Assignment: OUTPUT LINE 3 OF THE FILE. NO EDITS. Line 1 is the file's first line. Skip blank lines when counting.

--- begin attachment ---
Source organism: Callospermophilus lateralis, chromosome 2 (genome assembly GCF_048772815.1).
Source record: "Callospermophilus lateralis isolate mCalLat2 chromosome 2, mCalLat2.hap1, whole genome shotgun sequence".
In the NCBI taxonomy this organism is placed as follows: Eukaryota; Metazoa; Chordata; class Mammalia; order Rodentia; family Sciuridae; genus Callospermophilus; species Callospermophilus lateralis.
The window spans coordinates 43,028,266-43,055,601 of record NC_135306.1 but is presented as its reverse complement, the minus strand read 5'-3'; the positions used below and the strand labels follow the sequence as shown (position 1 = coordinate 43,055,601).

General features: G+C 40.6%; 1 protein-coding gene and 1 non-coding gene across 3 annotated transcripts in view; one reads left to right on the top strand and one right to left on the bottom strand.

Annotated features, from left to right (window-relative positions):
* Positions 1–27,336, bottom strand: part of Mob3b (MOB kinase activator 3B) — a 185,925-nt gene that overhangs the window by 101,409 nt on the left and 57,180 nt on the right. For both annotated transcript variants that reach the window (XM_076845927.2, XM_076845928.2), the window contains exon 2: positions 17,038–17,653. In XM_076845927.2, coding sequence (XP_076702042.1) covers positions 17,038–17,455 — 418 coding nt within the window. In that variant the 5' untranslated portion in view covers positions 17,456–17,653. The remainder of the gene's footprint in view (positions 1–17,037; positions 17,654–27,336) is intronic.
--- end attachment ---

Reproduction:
In the NCBI taxonomy this organism is placed as follows: Eukaryota; Metazoa; Chordata; class Mammalia; order Rodentia; family Sciuridae; genus Callospermophilus; species Callospermophilus lateralis.